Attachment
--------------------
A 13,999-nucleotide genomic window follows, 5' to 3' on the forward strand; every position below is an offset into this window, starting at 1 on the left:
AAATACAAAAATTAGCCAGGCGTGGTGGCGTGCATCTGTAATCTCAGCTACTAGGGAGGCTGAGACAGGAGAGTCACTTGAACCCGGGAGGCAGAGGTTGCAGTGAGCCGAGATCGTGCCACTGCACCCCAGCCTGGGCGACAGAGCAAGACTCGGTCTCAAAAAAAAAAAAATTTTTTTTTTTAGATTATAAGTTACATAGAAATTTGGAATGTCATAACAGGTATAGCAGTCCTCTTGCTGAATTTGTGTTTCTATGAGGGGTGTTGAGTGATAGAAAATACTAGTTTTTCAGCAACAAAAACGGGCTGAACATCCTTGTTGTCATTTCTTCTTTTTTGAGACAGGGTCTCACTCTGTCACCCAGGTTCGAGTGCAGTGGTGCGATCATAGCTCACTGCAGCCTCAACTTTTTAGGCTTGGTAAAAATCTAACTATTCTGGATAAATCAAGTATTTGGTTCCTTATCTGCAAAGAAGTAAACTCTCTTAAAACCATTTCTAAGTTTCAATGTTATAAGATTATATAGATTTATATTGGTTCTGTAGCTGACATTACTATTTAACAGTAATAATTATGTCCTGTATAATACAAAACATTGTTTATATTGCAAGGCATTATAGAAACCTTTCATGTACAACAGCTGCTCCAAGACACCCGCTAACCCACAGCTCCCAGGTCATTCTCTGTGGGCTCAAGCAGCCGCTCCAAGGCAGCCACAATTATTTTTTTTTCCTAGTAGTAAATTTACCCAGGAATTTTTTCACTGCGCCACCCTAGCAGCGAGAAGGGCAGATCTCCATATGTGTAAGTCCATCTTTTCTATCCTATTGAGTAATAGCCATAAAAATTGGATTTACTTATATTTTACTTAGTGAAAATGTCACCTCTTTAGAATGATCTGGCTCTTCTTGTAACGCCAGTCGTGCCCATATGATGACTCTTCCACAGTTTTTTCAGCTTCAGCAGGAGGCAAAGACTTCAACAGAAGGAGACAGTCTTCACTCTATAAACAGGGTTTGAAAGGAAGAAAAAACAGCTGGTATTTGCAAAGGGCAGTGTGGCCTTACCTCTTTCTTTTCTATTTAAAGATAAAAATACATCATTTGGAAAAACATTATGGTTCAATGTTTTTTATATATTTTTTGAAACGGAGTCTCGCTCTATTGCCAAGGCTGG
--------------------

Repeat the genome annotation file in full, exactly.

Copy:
A 13,999-nucleotide genomic window follows, 5' to 3' on the forward strand; every position below is an offset into this window, starting at 1 on the left:
AAATACAAAAATTAGCCAGGCGTGGTGGCGTGCATCTGTAATCTCAGCTACTAGGGAGGCTGAGACAGGAGAGTCACTTGAACCCGGGAGGCAGAGGTTGCAGTGAGCCGAGATCGTGCCACTGCACCCCAGCCTGGGCGACAGAGCAAGACTCGGTCTCAAAAAAAAAAAAATTTTTTTTTTTAGATTATAAGTTACATAGAAATTTGGAATGTCATAACAGGTATAGCAGTCCTCTTGCTGAATTTGTGTTTCTATGAGGGGTGTTGAGTGATAGAAAATACTAGTTTTTCAGCAACAAAAACGGGCTGAACATCCTTGTTGTCATTTCTTCTTTTTTGAGACAGGGTCTCACTCTGTCACCCAGGTTCGAGTGCAGTGGTGCGATCATAGCTCACTGCAGCCTCAACTTTTTAGGCTTGGTAAAAATCTAACTATTCTGGATAAATCAAGTATTTGGTTCCTTATCTGCAAAGAAGTAAACTCTCTTAAAACCATTTCTAAGTTTCAATGTTATAAGATTATATAGATTTATATTGGTTCTGTAGCTGACATTACTATTTAACAGTAATAATTATGTCCTGTATAATACAAAACATTGTTTATATTGCAAGGCATTATAGAAACCTTTCATGTACAACAGCTGCTCCAAGACACCCGCTAACCCACAGCTCCCAGGTCATTCTCTGTGGGCTCAAGCAGCCGCTCCAAGGCAGCCACAATTATTTTTTTTTCCTAGTAGTAAATTTACCCAGGAATTTTTTCACTGCGCCACCCTAGCAGCGAGAAGGGCAGATCTCCATATGTGTAAGTCCATCTTTTCTATCCTATTGAGTAATAGCCATAAAAATTGGATTTACTTATATTTTACTTAGTGAAAATGTCACCTCTTTAGAATGATCTGGCTCTTCTTGTAACGCCAGTCGTGCCCATATGATGACTCTTCCACAGTTTTTTCAGCTTCAGCAGGAGGCAAAGACTTCAACAGAAGGAGACAGTCTTCACTCTATAAACAGGGTTTGAAAGGAAGAAAAAACAGCTGGTATTTGCAAAGGGCAGTGTGGCCTTACCTCTTTCTTTTCTATTTAAAGATAAAAATACATCATTTGGAAAAACATTATGGTTCAATGTTTTTTATATATTTTTTGAAACGGAGTCTCGCTCTATTGCCAAGGCTGG